Zimbabwe shows one example where it was assumed that infection prevention and control would be stronger where vulnerable patients are being treated, but this was not the case. This is a missed opportunity. The impact of stigma in maternal care is recognised, and the very big “cultural overlay” needs to be understood. Stigma towards cleaning and cleanliness is significant in some areas. This is due to issues such as caste and also to the general derogatory view of the cleaning profession. This is underpinned by a widespread lack of representation and professionalisation which bears resemblance to the previous lack of professionalisation for midwives.

Supporting Governments in improving WASH:
Hand hygiene is an important entry point and the presentation identified two further issues:

  1. The value of the whole management of WASH within a facility
  2. The possible lack of resources. 

What can governments in developing countries do to address these and how can funders, such as DFID, best support that especially where there are existing resource constraints?

Assessments and hand hygiene are an entry point for picking up other issues. The whole issue is at multiple levels and inclusion of the management is critical. Challenges with monitoring progress may be related to inadequate local stakeholder engagement in this sensitive area; ideally it should be via self-assessment and as transparent and constructive as possible.

Although issues such as culture and stigma are very sensitive and deep issues, it is possible to start with practical interventions. For example, placing posters promoting hand hygiene in strategic locations and encouraging facilities to undertake environmental monitoring. She further argued for making room for primary prevention alongside other treatment interventions in the MNH “space”, such as EmONC.

This seminar relates to a number of key themes and issues outlined by the learning resource:

Topic / issue Related learning resource section:
Impact of WASH on burden of MNH Major causes of maternal and neonatal deaths (Section A)
‘Hardware’ for Quality of Services Alternative dimensions of quality (Section B)
‘Software’ for Quality of Services Providing quality services: skilled birth attendants (Section B)
Strategies for improving hardware and software for WASH Quality improvement strategies; Professional strategies; Financial strategies; Regulation, multifaceted and other strategies (Section C)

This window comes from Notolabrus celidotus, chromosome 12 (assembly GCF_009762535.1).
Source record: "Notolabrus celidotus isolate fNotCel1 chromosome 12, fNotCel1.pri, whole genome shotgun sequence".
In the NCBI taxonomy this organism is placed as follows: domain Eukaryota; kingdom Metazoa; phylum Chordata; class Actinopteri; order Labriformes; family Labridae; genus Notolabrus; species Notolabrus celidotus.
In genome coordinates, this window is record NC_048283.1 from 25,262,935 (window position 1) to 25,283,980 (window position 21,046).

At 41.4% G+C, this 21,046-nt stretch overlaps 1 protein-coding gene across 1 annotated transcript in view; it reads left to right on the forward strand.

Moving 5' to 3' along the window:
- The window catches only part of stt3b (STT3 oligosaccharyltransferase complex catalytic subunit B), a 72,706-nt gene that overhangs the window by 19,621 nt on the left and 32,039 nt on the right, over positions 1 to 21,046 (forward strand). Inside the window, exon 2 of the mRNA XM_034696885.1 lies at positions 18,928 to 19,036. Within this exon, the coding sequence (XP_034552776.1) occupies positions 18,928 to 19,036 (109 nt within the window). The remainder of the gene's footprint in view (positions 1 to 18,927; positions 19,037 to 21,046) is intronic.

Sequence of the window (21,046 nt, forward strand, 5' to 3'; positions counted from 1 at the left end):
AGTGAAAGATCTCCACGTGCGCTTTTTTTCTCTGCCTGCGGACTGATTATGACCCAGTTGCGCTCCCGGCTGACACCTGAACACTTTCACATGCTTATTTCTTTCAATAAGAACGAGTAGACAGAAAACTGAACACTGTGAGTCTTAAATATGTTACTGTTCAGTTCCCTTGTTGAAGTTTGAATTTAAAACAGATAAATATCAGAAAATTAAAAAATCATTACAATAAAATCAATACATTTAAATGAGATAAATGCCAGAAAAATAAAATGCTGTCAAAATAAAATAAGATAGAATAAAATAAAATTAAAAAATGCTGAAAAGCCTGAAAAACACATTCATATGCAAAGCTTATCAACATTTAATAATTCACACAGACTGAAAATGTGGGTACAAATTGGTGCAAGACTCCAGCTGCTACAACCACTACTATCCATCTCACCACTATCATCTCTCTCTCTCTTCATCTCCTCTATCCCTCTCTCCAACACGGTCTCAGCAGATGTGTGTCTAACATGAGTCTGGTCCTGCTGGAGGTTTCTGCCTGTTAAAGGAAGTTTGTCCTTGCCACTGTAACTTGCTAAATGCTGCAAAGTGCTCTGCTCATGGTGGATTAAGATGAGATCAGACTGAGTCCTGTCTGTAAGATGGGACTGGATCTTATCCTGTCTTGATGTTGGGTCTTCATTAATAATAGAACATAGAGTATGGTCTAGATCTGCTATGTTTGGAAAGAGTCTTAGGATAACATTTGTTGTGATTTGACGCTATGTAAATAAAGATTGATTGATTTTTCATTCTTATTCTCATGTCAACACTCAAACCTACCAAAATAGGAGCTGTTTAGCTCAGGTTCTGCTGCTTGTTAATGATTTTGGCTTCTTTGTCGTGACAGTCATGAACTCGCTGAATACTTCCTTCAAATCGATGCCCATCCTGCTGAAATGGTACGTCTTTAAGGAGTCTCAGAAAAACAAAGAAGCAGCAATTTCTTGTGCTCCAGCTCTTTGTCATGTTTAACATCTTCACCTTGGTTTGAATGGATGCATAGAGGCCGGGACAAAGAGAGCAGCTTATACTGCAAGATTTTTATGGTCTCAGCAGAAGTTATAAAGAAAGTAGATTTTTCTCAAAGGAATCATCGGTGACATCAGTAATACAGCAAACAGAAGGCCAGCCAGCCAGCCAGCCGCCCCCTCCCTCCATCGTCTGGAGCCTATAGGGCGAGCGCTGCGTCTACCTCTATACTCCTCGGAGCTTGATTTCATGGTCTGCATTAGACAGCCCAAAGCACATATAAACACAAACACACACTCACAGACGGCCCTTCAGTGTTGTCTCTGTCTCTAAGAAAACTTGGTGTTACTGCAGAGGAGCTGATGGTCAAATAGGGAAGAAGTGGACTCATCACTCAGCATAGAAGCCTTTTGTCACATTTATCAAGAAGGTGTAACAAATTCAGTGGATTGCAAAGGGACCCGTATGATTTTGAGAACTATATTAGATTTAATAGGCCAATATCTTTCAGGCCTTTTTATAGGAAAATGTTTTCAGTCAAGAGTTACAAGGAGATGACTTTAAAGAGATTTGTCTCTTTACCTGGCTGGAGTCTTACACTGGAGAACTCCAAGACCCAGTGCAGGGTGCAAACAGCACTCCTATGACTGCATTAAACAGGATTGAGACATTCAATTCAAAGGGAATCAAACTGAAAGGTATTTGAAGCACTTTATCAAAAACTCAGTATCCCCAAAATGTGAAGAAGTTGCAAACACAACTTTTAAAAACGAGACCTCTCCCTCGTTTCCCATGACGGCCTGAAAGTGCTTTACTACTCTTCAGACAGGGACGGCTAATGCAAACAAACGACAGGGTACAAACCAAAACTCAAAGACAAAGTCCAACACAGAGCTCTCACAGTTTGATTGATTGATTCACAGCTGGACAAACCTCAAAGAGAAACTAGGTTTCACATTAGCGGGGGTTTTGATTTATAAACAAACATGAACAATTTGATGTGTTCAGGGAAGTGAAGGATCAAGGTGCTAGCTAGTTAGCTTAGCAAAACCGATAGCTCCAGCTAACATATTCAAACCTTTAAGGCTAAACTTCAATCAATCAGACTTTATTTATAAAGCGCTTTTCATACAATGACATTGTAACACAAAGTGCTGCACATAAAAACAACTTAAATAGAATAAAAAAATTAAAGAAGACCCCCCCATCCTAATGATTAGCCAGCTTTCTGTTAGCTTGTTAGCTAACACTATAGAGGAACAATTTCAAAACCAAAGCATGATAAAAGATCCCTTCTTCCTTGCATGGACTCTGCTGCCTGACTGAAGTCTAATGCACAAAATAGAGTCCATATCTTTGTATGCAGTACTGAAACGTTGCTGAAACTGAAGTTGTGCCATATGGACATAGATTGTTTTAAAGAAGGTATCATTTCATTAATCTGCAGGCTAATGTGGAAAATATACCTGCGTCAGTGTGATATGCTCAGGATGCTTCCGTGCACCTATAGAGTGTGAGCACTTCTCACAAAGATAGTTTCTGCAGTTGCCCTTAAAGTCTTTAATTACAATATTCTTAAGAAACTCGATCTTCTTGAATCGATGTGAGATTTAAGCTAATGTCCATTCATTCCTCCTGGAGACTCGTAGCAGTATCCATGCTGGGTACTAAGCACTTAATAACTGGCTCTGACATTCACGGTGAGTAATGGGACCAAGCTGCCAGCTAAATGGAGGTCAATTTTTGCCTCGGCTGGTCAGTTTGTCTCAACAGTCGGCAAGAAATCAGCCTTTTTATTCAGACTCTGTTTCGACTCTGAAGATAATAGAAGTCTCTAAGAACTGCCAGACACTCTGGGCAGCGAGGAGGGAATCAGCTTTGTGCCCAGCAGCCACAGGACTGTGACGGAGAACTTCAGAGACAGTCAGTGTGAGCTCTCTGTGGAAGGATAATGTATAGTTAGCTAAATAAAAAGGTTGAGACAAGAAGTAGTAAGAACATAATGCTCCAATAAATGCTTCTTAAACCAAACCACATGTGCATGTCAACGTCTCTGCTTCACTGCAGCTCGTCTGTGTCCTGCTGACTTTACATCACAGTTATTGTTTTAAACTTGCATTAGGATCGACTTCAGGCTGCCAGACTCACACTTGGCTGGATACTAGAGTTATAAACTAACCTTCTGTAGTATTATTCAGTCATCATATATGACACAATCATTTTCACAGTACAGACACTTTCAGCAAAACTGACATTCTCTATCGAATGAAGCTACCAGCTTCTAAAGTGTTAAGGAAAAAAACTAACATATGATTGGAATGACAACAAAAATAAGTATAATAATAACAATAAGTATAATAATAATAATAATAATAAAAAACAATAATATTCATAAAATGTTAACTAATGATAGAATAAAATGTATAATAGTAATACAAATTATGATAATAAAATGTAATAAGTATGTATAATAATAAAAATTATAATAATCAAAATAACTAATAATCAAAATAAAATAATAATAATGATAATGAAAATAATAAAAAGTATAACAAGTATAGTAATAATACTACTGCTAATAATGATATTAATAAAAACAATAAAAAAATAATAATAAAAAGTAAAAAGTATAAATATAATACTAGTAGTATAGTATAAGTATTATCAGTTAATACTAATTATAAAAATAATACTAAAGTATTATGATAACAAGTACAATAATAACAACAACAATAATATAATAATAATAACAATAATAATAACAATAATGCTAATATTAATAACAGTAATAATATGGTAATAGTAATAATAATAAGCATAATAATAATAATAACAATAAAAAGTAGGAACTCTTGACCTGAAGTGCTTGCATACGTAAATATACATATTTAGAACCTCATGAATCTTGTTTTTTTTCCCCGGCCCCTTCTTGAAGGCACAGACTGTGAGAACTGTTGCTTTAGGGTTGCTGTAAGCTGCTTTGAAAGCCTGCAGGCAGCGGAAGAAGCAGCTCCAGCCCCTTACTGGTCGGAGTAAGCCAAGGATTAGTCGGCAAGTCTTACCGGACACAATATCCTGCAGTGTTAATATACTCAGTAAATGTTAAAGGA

WASH and strengthening demand Safety and acceptability in quality improvement (Section C)
Tools for gathering and monitoring of essential data on WASH Capturing structural dimensions of quality; Capturing process dimensions of quality (Section D)
Indicators of Quality Capturing health outcomes (Section D)

The following resources provide more information about this specific case study, and related examples:

  • Action for Global Health and WaterAid (2014) Making Health a Right for All: Universal Health Coverage and Water, Sanitation and Hygiene. Discussion paper, May 2014 – read full text
  • Benova, L., O. Cumming, and O.M.R. Campbell (2014), Systematic review and meta-analysis: association between water and sanitation environment and maternal mortality. Tropical Medicine & International Health,19(4): 368-387 – read full text
  • Benova, L., et al. (2014) Where there is no toilet: Water and sanitation environments of domestic and facility births in Tanzania. PLoS ONE 9; e106738 – read full text
  • Graham WJ, Dancer SJ, Gould IM, Stones W. (2015) Childbed fever: history repeats itself. British Journal of Obstetrics and Gynaecology; 122:156–159. – read full text
  • Velleman Y, Mason E, Graham WJ et al. (2014) From joint thinking to joint action: A call to action on improving water, sanitation and hygiene for maternal and newborn health. PLoS Med, 11(12) – read full text
  • WHO/UNICEF (2014) Joint Monitoring Programme for Water Supply and Sanitation 2014 – view website
  • WHO Multimodal Improvement Hand Hygeine Strategy – (summary) – read full text


Seminar: WASH and Quality Improvement at Health Facilities was last modified: July 6th, 2016 by Adrian Bannister